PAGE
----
Running head: INCLUSION AND PEER ACCEPTANCE
Proposed Study of the Effects Inclusion and Peer Acceptance of Students with Learning Disabilities
Necole P. Joseph
Fall Quarter 2008
The mainstreaming movement began in 1975 with the passage of Public Law 94-142 (Education for All Handicapped Children Act). Since then, additional legislation has allowed for children with disabilities and special needs to be integrated into the regular education classroom setting through the concept of mainstreaming (Yell & Shriner, 1997). Though mainstreaming has been heralded as an effective way of improving the academic and social environment of children with learning disabilities, its success continues to raise questions concerning the quality of social interactions for children in the mainstreamed classroom (Helper, 1994).
Statement of the Problem
One critical factor that has been identified across studies regardless of age and grade level is the importance of social skills for peer acceptance. It has been postulated that an inclusive environment in and of itself will not guarantee peer acceptance. For this to happen, students, disabled and non-disabled, must possess social skills (Buysee, et al., 2002) regardless of age and grade level, is the importance of social skills for peer acceptance. It has been postulated that an inclusive environment in and of itself will not guarantee peer acceptance. For this to happen, students, disabled and non-disabled, must possess social skills (Buysee, et al., 2002). As stated in The Child Health Foundations and Agencies Network (as cited in Buysee, et al., 2002), children who enter kindergarten without the requisite social and emotional skills often have difficulties with behavioral, academic, and social problems that can persist into adulthood. Likewise, a finding by Stiliadis and Wiener (1989) support the concept that the levels of social perception non-disabled students possess about disabled peers is directly related to the level of peer acceptance as it pertains to disabled peers. According to Guralnick and Groom (1988), the majority of children with disabilities with disabilities have significant peer-related social skill deficits that will hinder the development of meaningful friendships with non-disabled peers. Proponents of inclusion have addressed not only the benefit of inclusion for a child with special needs, but also for genera l education students and teachers. Moore, Gilbreath, and Maiuri (1998) noted, “Inclusion, which is a philosophy of acceptance, belonging and community, also means that general education classes are structured to meet the needs of all the students in the class” (p.2). The authors express the necessity of meeting the needs of all students in the school system, not just those identified as having special needs. All students must have the support they need to succeed in school. Results of the study revealed that inclusion of students with disabilities had a positive effect on all parties involved, including non-disabled students, disabled students, and teachers (Moore, Gilbreath, & Maiuri, 1998).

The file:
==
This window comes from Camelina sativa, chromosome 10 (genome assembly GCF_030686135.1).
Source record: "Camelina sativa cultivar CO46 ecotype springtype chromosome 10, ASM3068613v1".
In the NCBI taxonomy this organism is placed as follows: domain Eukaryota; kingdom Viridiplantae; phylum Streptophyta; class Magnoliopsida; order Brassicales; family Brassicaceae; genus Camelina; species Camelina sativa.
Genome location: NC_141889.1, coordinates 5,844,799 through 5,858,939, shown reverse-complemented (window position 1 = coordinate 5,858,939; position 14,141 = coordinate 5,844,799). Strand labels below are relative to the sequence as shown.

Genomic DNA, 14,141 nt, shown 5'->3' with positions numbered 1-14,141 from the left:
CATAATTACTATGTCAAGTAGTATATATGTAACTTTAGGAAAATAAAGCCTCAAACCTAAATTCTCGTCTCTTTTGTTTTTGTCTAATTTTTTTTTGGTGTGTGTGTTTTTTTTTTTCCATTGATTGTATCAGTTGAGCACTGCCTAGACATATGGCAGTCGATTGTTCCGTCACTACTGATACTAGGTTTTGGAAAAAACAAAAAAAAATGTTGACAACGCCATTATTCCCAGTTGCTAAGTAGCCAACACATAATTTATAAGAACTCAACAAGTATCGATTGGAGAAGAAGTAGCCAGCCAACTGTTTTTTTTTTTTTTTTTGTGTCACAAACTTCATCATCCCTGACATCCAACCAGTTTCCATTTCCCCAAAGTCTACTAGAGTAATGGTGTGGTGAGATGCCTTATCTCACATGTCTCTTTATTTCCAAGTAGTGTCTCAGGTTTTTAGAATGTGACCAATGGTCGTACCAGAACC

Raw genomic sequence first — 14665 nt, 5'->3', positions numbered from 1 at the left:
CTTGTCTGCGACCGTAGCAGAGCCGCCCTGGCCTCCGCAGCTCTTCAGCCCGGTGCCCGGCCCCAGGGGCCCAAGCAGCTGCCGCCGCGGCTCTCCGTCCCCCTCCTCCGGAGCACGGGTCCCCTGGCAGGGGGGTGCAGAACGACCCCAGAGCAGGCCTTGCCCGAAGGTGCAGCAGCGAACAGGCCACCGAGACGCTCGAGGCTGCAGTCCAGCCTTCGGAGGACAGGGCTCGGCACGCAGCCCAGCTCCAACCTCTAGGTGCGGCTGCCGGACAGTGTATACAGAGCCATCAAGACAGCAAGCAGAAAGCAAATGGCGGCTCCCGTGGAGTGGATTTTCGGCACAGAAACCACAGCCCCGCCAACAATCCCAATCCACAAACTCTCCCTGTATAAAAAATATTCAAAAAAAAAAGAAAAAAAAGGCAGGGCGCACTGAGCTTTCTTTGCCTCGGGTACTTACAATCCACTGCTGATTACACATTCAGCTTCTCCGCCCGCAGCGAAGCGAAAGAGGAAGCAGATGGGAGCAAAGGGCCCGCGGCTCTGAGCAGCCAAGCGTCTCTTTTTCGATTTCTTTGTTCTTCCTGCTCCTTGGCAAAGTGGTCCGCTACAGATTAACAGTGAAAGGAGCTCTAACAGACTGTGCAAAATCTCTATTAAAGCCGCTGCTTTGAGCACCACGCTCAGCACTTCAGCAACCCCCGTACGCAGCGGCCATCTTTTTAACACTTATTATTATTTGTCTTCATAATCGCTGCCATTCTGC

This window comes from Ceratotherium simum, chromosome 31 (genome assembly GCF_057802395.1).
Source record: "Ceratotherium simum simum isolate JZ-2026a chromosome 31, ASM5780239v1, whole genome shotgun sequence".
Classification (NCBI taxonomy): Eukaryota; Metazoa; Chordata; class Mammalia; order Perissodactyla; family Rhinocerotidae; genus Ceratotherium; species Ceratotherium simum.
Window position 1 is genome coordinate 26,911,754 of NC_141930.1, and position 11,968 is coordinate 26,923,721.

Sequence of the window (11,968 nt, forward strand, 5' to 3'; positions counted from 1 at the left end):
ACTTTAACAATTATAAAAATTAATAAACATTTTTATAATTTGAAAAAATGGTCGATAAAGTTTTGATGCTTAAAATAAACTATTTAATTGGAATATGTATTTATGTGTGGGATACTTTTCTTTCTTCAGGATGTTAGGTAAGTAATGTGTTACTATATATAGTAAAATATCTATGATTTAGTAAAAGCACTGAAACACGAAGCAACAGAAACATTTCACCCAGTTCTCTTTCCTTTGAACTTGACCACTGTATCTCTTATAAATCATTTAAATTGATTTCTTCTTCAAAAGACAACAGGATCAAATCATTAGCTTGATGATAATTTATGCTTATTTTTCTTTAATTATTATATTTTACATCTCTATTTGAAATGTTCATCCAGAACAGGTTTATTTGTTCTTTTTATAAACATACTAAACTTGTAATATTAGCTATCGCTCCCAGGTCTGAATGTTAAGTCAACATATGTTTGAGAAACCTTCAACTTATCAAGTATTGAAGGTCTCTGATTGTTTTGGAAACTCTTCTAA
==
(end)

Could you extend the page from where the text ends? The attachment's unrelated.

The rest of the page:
As inclusive education moves forward, educators and administrators are slowly changing their philosophical beliefs about the way we educate children with disabilities. Inclusion has promoted the need to reform the overall design of classrooms to welcome and provide a meaningful education to a range of diverse children (Shoho, Katims, & Wilks, 1997). The goal of inclusive schools is to mainstream students with exceptional needs in the general education classroom and reorganize the environment to meet the needs of all students.
In order to fully understand and comprehend the impact of inclusion on peer acceptance, researchers must continue to investigate the relationship between the inclusive school environment and resultant peer relationships. Research thus far, as will be demonstrated in the review of related...
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